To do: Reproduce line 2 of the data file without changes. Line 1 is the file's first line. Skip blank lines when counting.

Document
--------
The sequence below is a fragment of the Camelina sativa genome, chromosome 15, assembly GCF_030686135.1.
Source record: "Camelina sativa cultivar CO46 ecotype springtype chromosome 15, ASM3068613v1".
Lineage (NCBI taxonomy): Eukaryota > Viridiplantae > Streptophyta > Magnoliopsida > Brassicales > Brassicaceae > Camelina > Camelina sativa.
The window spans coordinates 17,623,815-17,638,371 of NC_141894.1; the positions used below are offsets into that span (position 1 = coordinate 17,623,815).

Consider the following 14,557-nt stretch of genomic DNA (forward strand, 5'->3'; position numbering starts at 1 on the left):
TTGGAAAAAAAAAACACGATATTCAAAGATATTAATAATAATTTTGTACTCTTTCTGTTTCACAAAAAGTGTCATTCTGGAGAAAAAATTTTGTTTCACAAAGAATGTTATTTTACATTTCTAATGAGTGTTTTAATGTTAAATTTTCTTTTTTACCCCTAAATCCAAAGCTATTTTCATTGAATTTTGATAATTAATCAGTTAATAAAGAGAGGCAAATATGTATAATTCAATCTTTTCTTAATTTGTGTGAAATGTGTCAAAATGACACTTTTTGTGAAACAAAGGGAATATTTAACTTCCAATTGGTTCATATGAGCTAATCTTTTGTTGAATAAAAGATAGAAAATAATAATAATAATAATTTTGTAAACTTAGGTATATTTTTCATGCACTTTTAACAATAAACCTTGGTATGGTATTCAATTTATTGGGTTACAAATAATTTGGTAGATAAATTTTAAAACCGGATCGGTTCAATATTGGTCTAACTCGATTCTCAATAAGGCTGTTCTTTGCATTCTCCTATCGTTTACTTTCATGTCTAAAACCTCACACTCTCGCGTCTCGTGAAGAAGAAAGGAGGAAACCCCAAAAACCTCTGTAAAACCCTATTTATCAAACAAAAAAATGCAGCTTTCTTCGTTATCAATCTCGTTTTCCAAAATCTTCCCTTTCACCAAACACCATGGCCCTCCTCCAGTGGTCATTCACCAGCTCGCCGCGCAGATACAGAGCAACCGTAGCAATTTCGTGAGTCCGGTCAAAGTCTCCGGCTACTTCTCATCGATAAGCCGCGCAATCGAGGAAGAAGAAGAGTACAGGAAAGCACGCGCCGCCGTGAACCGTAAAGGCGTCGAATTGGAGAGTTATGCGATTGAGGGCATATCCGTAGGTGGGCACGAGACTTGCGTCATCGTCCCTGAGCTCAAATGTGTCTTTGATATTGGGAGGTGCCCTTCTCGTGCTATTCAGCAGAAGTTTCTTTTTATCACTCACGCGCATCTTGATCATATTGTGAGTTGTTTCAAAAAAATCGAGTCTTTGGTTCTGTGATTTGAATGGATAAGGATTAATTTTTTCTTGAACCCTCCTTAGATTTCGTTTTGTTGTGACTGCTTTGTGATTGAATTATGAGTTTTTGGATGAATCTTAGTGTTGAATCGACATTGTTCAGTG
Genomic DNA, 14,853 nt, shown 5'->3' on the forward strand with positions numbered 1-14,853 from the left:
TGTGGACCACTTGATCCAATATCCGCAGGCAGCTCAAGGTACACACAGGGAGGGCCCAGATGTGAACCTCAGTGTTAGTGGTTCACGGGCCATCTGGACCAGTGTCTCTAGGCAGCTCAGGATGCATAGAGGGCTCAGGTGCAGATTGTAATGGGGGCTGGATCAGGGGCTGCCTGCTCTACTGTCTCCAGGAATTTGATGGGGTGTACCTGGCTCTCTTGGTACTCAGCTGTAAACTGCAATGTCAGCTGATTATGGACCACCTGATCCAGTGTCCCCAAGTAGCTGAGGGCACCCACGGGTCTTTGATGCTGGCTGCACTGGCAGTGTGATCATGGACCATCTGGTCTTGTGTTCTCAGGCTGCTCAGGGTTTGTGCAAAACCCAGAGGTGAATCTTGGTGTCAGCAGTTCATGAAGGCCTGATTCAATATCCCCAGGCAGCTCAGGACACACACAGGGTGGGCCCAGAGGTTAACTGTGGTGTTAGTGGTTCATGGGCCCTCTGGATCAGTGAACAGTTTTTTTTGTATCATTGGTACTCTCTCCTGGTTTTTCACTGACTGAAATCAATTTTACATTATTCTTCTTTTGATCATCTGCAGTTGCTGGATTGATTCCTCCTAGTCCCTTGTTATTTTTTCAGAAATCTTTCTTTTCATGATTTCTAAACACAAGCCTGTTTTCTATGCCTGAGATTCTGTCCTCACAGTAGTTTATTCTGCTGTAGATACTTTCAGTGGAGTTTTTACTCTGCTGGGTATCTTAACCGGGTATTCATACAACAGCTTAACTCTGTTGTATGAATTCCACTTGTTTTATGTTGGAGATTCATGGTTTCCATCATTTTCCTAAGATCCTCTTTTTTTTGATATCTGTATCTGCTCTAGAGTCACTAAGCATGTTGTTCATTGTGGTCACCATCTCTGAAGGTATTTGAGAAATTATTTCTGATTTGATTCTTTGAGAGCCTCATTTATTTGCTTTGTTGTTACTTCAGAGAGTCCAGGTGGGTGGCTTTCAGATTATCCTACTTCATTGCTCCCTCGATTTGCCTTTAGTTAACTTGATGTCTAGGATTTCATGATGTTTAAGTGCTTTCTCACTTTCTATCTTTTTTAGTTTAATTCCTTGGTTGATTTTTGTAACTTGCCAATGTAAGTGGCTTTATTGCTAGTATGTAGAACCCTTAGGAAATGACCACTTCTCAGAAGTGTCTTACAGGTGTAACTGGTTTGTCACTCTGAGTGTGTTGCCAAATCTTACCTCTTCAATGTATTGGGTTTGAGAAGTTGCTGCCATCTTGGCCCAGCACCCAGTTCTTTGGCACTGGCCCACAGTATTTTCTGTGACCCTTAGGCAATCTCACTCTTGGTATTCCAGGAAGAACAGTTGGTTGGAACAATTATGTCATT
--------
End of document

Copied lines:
Source record: "Camelina sativa cultivar CO46 ecotype springtype chromosome 15, ASM3068613v1".